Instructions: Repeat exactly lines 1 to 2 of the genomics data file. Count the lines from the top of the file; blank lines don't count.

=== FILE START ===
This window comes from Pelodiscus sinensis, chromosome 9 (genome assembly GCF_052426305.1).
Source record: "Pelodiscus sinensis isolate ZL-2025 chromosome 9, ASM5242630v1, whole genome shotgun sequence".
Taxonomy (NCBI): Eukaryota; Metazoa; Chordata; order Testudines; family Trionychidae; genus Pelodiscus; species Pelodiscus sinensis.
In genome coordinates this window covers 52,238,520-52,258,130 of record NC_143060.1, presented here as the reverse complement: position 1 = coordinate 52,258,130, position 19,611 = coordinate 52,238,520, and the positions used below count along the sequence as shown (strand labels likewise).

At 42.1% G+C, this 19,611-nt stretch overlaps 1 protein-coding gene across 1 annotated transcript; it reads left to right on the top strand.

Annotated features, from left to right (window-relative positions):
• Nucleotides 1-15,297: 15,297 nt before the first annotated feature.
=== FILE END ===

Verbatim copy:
This window comes from Pelodiscus sinensis, chromosome 9 (genome assembly GCF_052426305.1).
Source record: "Pelodiscus sinensis isolate ZL-2025 chromosome 9, ASM5242630v1, whole genome shotgun sequence".